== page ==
Agni

Agni, the god of Fire, is one of the most prominent of the deities of the Vedas. With the single exception of Indra, more hymns are addressed to him than to any other deity.

The word agni is Sanskrit for “fire” (noun), cognate with Latin ignis (the root of English ignite), Russian огонь (ogon), Polish “ogień”, and Lithuanian ugnis—all with the meaning “fire”, with the reconstructed Proto-Indo-European root being égni-. Agni has three forms: fire, lightning and the Sun.

The God of Fire is said to be the son of Dyaus (Heaven) or of Heaven and Earth . Agni is closely associated with Indra, and is sometimes said to be his twin brother. The later Puranas say that he is the son of Aditi and Kashyapa. The very first hymn of the Rig Veda is addressed to him. It invokes his blessings upon mankind, extolling his virtues as the divine priest, the lord of sacrifice. Next to Indra, he is the most important Deva. Around 200 hymns are addressed to him in the RigVeda.

In the Rig Veda there are many descriptions of his various births, forms and abodes. He is produced daily from the two kindling sticks (aranis), which are his parents. As soon as he is born, he devours his parents. Since great force is required to kindle him, he is called ‘son of strength’. Being produced every morning, he is forever young. No sacrificer is older than him, for he conducted the first sacrifice. Being created in the aerial waters, he is the embryo of the waters. Indeed as ‘son-of-waters’ (अपां
नपाद्), he is a separate deity. He was born in the highest heaven, and was brought down from heaven by Matarisvan, the Indian Prometheus. The Sun is also regarded as a form of Agni.

The universe being regarded as divided into the two divisions of heaven and earth, Agni is said to have two origins, and the epithet dvi-janman (having two births), is his exclusively. Since he is kindled in every dwelling, he is said to have many births. He is more closely associated with humans than any other deity. He is called the ‘Lord of the house’ and is called the ‘guest’ in human dwellings. He is the immortal who dwells among mortals. He is often called as a father, sometimes as a brother or a son of his worshipers. He is the messenger of the Gods and the bearer of sacrificial offerings. He wisdom is legendary and he knows all the details of the sacrifice. He is called jata-vedas or one-who-knows-all-created-beings. He is a great benefactor of his worshipers. He is also the witness of oaths, especially of the marriage vow, and the Hindu marriage is said to take place with “Agni as the witness”.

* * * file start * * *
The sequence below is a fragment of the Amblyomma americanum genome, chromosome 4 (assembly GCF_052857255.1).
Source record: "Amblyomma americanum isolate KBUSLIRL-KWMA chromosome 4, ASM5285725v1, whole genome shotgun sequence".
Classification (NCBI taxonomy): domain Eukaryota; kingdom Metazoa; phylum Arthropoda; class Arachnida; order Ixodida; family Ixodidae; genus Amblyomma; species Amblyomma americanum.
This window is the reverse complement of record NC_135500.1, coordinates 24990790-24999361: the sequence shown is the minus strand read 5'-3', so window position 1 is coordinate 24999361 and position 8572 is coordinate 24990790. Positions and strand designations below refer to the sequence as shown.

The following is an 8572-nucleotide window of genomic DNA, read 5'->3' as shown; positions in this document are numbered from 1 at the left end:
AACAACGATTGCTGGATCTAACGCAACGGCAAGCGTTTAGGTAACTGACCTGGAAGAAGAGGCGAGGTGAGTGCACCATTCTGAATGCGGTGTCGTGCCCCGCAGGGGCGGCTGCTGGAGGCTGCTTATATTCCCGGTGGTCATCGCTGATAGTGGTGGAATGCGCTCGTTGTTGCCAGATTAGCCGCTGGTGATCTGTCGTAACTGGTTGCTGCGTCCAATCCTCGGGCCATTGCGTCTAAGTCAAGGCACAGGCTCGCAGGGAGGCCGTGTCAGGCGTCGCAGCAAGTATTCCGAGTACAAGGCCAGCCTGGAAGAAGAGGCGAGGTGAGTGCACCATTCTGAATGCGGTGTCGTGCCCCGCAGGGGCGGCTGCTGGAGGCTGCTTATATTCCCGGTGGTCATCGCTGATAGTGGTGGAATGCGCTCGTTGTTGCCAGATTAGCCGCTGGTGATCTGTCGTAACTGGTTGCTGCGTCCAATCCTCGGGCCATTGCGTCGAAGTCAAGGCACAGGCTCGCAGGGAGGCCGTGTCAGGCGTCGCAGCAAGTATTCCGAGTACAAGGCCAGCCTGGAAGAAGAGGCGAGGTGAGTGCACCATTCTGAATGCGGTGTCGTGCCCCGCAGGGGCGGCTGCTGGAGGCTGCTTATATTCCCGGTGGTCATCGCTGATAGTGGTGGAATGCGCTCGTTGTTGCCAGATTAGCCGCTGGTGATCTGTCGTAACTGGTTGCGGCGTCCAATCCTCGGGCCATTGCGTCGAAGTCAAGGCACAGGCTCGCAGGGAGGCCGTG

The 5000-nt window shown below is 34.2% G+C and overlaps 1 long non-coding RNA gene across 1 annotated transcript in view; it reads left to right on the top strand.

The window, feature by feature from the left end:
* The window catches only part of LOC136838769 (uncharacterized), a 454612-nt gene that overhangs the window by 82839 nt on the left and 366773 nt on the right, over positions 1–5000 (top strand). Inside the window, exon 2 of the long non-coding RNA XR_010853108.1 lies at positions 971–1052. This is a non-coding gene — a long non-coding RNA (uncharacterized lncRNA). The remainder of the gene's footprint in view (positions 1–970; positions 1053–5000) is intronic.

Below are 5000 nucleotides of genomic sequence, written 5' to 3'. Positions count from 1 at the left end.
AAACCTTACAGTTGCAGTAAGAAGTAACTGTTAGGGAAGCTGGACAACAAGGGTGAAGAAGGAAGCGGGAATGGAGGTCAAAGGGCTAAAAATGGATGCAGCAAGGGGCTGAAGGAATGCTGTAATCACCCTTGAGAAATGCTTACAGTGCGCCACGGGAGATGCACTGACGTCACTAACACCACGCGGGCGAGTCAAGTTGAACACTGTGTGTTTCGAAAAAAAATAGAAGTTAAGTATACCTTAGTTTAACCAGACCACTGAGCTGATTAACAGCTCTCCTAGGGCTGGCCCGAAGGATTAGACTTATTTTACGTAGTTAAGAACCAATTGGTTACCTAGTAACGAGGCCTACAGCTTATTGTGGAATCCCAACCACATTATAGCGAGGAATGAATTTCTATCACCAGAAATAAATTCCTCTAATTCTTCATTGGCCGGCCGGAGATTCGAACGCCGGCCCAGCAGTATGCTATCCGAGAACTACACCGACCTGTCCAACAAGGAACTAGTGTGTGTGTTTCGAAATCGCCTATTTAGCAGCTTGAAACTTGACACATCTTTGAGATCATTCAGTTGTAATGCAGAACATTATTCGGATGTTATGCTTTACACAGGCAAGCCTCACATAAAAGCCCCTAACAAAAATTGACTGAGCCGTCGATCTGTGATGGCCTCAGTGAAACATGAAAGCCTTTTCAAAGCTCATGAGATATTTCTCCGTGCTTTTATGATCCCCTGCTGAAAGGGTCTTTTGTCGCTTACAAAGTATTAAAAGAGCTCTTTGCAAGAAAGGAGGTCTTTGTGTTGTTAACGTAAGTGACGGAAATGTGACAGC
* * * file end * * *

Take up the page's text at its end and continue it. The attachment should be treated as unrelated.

Agni is central to the sacrifice and is called the priest. He is called the domestic priest (purohita), invoking priest (hotr), officiating priest (Adhvaryus) and playing priest (Brahmana). Just as Indra is chief among warriors, Agni is the chief of priests.

Agni is the eldest son of Brahma. In Visnu Purana, Agni (Abhimani) the fire god is said to have sprung from the mouth of the Virat purusha, the Cosmic Man. His wife is Svaha. Abhimani had three sons of surpassing brilliancy: Pavaka, Pavamana, and Suchi, the personifications of the three fires that produced our earth and humanity. All these three names indicate purity. Abhimanin, his three sons, and their 45 sons constitute the mystic 49 fires of the Puranas and theosophy.

His three sons, according to the Vayu Purana, stand for three different aspects of Agni (fire): Pavaka is the electric fire, Pavamana the fire produced by friction, and Suchi the solar fire. Interpreted on the cosmic and human planes, these three fires are “Spirit, Soul, and Body, the three great Root groups, with their four additional divisions” . They are said to have been cursed by the sage Vasishtha to be born again and again . “Every fire has a distinct function and meaning in the worlds of the physical and the spiritual. It has, moreover, in its essential nature a corresponding relation to one of the human psychic faculties, besides its well determined chemical and physical potencies when coming in contact with the terrestrially differentiated matter” .

Agni is also an important entity in Ayurveda. It is considered to be the one which is responsible for the sustenance of life. Agni helps in the various physiological functions of the body.

In some Hindu symbolism, Agni’s parents are said to be the two components of the firedrill used to start the fire, and when young he was said to be cared for by ten servants, which represent the fingers of the man who is starting the fire.

In Hindu scriptures, Agni is the God of Fire, and is present in many phases of life such as honouring of a birth (diva lamp), birthdays (birthday candles on a cake), prayers (diva lamp), weddings (Yagna where the bride and groom circle 7 times) and death (cremation).

The cultural influence can also be seen in scientific field ,Agni is the name of India’s first long-range strategic missile capable of nuclear weapons delivery, becoming only the fourth country to have this combined technology (after the Soviet Union/Russia, the United States and China). The Agni-V was successfully test launched on April 19, 2012.

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